Dan Brown, Dante’s Inferno and the Missio Dei
Devotional Thought of the Day:
27 God wanted everyone, not just Jews, to know this rich and glorious secret inside and out, regardless of their background, regardless of their religious standing. The mystery in a nutshell is just this: Christ is in you, therefore you can look forward to sharing in God’s glory. It’s that simple. That is the substance of our Message. 28 We preach Christ, warning people not to add to the Message. We teach in a spirit of profound common sense so that we can bring each person to maturity. To be mature is to be basic. Christ! No more, no less. 29 That’s what I’m working so hard at day after day, year after year, doing my best with the energy God so generously gives me. Colossians 1:27-29 (MSG)
The darkest places in hell are reserved for those who maintain their neutrality in times of moral crisis. (Dante) For Langdon, the meaning of these words had never felt so clear: In dangerous times, there is no sin greater than inaction. (1)
Throughout Dan’s Brown’s latest novel, the above italicized words are repeated, over and over. ( I happen to like this one – even though it’s attack on the church was much more… veiled)
There is something to be said for those who are inactive in the face of a crisis, in the face of a moral crisis. To passively live as if there was not some looming disaster that would come is simply wrong.
Most of us would look at this and think of things like war, abortion, racism and other forms of discrimination, political corruption, slavery.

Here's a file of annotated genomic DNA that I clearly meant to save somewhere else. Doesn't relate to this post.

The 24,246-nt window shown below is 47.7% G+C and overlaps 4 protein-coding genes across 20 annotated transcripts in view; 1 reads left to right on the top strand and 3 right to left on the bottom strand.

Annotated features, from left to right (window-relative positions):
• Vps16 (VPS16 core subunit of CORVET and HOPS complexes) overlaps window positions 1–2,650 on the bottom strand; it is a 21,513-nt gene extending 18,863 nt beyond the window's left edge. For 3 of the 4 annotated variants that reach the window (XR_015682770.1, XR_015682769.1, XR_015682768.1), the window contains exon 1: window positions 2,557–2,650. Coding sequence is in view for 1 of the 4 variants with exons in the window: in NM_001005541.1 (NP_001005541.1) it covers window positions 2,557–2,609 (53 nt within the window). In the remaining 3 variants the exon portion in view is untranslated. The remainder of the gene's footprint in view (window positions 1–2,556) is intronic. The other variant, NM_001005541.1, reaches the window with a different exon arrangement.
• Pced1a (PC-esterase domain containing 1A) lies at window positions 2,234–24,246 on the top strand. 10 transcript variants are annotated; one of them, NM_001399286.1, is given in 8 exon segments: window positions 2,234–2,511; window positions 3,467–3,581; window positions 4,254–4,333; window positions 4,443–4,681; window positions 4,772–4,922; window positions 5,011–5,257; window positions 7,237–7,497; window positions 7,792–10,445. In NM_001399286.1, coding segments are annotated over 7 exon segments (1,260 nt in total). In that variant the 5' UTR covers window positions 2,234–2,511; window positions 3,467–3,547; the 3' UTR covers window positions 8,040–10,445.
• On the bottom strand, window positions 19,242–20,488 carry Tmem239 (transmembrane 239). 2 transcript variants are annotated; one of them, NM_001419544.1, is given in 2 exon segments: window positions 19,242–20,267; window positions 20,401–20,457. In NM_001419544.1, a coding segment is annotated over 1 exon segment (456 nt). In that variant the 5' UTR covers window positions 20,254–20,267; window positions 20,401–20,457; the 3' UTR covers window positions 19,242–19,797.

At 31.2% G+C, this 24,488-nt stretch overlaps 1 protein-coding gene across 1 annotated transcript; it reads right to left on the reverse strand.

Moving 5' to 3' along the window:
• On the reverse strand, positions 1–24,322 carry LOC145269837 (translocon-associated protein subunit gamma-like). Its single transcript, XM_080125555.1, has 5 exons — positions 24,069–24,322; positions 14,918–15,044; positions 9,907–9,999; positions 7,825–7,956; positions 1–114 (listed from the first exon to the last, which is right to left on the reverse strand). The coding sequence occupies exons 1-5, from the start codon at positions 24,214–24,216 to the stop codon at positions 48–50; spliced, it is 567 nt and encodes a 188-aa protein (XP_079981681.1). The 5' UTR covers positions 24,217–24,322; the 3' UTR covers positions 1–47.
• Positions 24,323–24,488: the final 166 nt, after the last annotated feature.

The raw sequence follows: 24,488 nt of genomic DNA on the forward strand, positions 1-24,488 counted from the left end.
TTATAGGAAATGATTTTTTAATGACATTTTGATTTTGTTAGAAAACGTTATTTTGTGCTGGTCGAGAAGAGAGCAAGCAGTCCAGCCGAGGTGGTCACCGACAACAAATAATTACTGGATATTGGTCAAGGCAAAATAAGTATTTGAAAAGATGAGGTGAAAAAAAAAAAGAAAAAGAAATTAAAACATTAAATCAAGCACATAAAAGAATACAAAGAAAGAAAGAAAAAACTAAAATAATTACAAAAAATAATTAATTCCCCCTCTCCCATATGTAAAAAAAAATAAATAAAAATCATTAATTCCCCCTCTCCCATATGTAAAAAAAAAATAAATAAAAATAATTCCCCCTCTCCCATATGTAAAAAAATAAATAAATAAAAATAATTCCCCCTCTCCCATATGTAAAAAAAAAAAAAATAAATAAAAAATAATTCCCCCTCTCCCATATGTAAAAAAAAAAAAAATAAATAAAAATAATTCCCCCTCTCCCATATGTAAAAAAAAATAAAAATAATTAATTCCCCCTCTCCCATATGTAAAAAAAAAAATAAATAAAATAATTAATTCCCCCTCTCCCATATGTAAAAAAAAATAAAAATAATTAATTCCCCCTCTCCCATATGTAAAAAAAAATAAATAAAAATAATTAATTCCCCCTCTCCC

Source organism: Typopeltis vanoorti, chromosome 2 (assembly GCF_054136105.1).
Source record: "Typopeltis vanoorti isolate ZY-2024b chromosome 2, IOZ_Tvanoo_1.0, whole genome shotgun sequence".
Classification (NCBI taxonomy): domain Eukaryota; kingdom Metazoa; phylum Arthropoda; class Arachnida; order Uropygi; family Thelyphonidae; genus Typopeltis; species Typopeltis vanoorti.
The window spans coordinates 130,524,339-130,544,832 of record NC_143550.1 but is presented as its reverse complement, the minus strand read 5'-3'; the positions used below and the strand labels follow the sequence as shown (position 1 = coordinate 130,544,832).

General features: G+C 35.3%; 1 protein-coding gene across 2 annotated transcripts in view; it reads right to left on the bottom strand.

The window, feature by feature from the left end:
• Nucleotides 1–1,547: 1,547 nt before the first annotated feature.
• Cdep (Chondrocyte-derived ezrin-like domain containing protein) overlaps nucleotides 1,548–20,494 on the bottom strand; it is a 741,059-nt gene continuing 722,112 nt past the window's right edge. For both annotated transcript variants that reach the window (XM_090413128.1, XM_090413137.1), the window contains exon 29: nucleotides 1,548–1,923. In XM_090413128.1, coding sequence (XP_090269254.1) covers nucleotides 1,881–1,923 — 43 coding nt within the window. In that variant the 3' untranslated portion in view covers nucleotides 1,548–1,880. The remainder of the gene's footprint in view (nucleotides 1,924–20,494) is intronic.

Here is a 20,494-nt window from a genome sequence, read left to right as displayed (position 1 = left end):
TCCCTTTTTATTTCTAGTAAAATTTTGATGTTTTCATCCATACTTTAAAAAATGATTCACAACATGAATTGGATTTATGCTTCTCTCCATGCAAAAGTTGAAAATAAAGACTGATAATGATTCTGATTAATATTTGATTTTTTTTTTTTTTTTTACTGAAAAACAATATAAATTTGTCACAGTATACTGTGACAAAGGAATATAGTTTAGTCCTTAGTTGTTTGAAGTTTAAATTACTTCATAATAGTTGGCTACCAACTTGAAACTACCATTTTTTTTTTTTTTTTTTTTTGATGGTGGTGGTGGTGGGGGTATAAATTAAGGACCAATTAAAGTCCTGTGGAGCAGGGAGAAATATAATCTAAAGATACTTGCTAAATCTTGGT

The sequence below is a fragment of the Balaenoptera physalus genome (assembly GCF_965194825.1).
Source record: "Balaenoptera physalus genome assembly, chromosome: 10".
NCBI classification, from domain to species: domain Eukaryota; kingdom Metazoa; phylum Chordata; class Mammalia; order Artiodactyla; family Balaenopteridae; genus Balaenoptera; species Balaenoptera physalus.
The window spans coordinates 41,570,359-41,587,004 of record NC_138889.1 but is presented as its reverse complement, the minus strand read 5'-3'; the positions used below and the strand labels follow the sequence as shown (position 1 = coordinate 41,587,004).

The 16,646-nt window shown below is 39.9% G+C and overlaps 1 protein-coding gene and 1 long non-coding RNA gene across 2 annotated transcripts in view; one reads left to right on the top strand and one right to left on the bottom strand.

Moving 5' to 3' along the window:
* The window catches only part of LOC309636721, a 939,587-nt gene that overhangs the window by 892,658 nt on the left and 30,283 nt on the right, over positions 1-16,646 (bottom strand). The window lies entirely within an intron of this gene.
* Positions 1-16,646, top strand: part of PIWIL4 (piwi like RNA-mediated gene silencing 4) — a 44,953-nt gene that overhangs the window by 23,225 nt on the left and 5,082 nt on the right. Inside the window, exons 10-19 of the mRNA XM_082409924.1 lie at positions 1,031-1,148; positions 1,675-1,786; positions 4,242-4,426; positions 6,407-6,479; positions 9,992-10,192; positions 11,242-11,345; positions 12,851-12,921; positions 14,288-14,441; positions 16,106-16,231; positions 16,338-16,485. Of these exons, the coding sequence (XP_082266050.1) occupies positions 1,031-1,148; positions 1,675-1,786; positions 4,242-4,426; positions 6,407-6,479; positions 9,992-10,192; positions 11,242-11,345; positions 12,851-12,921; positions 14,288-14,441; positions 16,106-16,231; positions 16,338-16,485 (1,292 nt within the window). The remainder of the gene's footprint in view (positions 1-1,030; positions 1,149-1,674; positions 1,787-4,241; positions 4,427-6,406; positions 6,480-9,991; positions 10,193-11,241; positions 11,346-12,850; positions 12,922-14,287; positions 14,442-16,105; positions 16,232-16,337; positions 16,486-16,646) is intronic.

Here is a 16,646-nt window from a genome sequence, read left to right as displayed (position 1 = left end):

In view of the book though – and the crisis there and the so-called “solution”, I kept coming back to the cause of all sin – including inaction. Idolatry, especially that of Narcissism. It is encoded in us, as surely as if it was part of our DNA. Spiritual leaders, self help authors and counselors of many types make money – many of them with great sincerity.
But the answer isn’t found in growth, or development in the way we set our minds to it and grow. The way is through dependence, through recognition of our weakness, through something that radically changes us, radically transforms us.
In church language, the concept is what Peter talked of at Pentecost. “Repent (literally – to have a changed mind) and be Baptized (see Ezekiel 36:25 and following to see how the Holy Spirit works there ) In both cases, the work is beyond us, it is beyond our ability, and it is the work of God. We have to, however, trust Him. We have to die to ourselves – as the Spirit unites us to Christ’s death on the cross, so that we can be born again, that we can come to life. It is their (not in purgatorio ) that we are purged of our sin. We trust God to do this – to cleanse us, to give us life. This is basic Christianity…. and once alive – we dwell – even now, in the presence of God.
Back to Dan Brown and Dante’s quote about inaction.
The world’s population is growing – for sure. I don’t think to the extend of Brown’s theories, but it is growing none the less. Even so, there is a crisis more severe than that of Brown’s thoughts – it is the crisis of faith – that much of the world is unaware of God’s heart toward them, His desire for a relationship with them, and the extent of God’s work to see that happen.
We who know this – do have an obligation – that of loving our neighbor – to share with them that which we know. Know legalitically, nor condemning their symptomatic demonstration of sin in a way that gives them no hope. Rather, our job is to share why we, who also sin – have more than “just” hope. We have Him
Let us not dwell in the sin on inaction – but with Paul, let us share God’s love, with the power and strength God gives us. AMEN.
(1)Brown, Dan (2013-05-14). Inferno: A Novel (Robert Langdon) (p. 464). Knopf Doubleday Publishing Group. Kindle Edition.
Posted on May 28, 2013, in Devotions and tagged apostolate, Christ, crisis, crisis of faith, Dan Brown, Dante Alighieri, Evangelism, Holy Spirit, mission, passivity, Pentecost, Robert Langdon, sin. Bookmark the permalink. 1 Comment.